Three proposals in the Bundestag
Euthanasia must be reorganized
05/18/2022 10:24 AM
In 2020, the Federal Constitutional Court overturned the euthanasia ban. The proposals for the new regulation are now scheduled to be discussed in the Bundestag. One proposed bill states that assisted suicide should be punished as a matter of principle. But there are also voices for more liberal regulation.
The Bundestag launched a new attempt to regulate euthanasia by law. Action was needed since the Federal Constitutional Court struck down the regulation at the time two years ago. The Bundestag discussed this topic a good year ago, but because of the federal elections no decision has been made.
Why should there be a new law on euthanasia?
At the beginning of 2020, the Federal Constitutional Court overturned the ban on euthanasia that had been in place until then. Since then, euthanasia has gone unpunished again and is possible without any state regulation. The ban at that time was only passed in 2015.
What did Karlsruhe decide?
Karlsruhe judges ruled that the ban on commercial euthanasia regulated in Section 217 of the Criminal Code at the time restricted the right to decide death too much.
The general right of personality includes the freedom to commit suicide and to seek help from a third party. It is also not limited to serious or incurable diseases, but is present “in every stage of human existence”. The legislature is now bound by this decision.
What are the proposals for the new organization?
Commercial Suicide Criminalization Act:
A bill backed by more than 80 lawmakers stipulated that “commercial promotion of suicide” should be punished in principle. Accordingly, commercial assisted suicide should not be illegal if the person willing to commit suicide is “of legal age and able to understand”, has been examined at least twice by a psychiatrist and psychotherapist and has completed at least one open-ended consultation.
There must be at least three months between at least the two exam dates. According to the draft, there should be a “waiting period” of at least two weeks between the final investigation and the suicide.
The draft also states a new section 217a against “advertising of assisted suicide.” According to this, anyone who offers euthanasia “for their own financial benefit or in an extremely offensive manner” should be punished. Initiators include Lars Castellucci (SPD), Ansgar Hefling (CDU), Kirsten Kapert-Gunther (Greenz), Stefan Pilsinger (CSU), Benjamin Strasser (FDP) and Katherine Vogler (left).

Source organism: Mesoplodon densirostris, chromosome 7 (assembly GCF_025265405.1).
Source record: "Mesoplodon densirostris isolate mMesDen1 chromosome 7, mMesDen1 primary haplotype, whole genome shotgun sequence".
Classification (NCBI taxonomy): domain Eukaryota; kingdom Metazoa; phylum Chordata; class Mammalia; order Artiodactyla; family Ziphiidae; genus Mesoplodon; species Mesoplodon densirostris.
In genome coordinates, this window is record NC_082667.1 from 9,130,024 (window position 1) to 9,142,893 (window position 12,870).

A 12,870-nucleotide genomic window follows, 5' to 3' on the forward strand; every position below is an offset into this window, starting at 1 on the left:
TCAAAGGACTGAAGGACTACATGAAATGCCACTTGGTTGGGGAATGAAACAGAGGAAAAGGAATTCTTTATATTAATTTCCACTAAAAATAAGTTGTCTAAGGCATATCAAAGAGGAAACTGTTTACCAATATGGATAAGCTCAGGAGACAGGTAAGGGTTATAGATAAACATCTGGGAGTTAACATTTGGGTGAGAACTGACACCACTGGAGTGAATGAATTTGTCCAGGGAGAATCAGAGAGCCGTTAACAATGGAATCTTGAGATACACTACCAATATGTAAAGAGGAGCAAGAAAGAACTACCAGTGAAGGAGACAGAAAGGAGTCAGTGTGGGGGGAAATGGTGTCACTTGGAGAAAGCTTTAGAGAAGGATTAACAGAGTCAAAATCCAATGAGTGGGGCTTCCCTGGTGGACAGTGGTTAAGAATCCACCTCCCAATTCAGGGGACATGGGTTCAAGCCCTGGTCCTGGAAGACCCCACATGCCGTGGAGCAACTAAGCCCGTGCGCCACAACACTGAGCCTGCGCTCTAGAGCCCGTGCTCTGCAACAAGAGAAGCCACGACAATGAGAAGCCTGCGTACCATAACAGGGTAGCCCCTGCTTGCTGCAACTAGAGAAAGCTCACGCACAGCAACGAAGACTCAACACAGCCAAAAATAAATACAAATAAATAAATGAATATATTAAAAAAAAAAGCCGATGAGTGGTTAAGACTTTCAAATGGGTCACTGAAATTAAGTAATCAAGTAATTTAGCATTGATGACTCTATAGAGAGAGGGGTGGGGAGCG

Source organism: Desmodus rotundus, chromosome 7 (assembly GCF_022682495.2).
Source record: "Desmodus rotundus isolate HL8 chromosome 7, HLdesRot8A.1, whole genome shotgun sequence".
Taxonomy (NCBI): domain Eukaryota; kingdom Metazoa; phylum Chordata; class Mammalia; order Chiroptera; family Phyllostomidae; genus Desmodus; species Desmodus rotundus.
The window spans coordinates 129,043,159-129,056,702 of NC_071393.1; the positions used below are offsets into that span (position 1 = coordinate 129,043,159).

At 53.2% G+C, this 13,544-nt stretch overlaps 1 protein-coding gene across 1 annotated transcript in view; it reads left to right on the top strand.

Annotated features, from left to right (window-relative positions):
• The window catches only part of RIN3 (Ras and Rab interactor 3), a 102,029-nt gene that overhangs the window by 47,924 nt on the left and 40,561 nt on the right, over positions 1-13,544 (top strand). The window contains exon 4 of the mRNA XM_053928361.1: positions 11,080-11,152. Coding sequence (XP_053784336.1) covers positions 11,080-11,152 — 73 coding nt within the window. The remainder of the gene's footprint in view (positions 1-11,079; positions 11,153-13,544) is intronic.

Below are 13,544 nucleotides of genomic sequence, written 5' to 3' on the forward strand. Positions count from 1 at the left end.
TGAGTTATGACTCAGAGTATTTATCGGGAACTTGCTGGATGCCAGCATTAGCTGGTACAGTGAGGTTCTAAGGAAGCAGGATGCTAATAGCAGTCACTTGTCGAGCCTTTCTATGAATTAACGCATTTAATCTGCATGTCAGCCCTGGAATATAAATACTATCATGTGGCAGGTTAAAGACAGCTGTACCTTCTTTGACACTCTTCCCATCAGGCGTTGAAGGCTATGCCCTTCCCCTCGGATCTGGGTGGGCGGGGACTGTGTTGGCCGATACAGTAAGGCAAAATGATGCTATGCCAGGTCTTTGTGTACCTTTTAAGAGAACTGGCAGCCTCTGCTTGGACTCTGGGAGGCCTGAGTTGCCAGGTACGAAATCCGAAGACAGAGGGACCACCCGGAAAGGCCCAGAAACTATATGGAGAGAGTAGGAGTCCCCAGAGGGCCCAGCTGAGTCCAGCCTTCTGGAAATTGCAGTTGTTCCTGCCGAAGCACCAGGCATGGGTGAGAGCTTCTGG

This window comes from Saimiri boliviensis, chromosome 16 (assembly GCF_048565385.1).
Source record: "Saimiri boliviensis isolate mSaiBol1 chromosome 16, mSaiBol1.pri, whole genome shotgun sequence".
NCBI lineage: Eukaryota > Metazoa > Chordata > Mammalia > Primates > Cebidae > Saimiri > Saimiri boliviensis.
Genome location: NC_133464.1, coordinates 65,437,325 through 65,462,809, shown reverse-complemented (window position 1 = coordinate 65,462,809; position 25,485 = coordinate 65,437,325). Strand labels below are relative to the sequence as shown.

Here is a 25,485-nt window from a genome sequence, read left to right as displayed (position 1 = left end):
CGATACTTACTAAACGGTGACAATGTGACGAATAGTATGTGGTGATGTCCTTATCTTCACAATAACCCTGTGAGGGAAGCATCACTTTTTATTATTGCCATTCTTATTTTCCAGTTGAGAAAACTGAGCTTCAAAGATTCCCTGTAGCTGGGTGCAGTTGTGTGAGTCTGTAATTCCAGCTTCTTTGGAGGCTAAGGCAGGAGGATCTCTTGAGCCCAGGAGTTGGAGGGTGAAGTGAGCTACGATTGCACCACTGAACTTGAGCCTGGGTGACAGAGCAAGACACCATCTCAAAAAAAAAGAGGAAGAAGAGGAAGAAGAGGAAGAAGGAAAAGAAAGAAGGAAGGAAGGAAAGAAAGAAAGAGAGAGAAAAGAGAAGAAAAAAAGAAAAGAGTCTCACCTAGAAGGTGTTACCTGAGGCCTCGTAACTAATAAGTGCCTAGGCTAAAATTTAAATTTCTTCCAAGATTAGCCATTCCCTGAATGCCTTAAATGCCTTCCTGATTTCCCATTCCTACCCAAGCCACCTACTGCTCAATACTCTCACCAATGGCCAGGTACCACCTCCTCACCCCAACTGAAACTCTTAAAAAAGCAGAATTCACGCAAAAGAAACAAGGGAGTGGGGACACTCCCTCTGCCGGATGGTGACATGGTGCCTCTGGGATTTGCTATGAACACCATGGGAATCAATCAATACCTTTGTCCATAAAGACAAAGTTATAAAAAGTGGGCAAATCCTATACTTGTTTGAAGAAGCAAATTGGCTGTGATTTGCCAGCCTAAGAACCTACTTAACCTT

Assisted Suicide Law:
Another group is striving for an organization in which the right to legally decide to die is guaranteed. The application provides regulations outside the criminal law. Specifically, the plan is to create a network of state-recognized counseling centers that will provide open information to those who are ready to die.
Physicians should not be allowed to prescribe drugs for suicide, such as the pentobarbital sodium sleeping pill, for at least ten days after this consultation. The initiators are Catherine Helling Blair, FDP deputies, Otto Frick, Petra Seit (left) and Helge Lind (SPD).
Protection of the Right to Die to Self-Determination Law:
A group led by green politicians Rinat Konst and Katja Keul aims for a more liberal organisation. According to this, clinicians should be able to prescribe medication for suicide if those who wish to die are in a medical emergency associated with severe suffering, especially severe pain.
But according to the project, it must be ascertained from a medical point of view “that it is a foreseeable desire that is no longer subject to change.” In addition, another physician must confirm that the requirements for prescribing the lethal drug have been met.
What is the timetable for legislation?
After Wednesday’s orientation discussion, drafts will be discussed on first reading before the summer break. Hearings will be held after the recess and a decision can be made in October.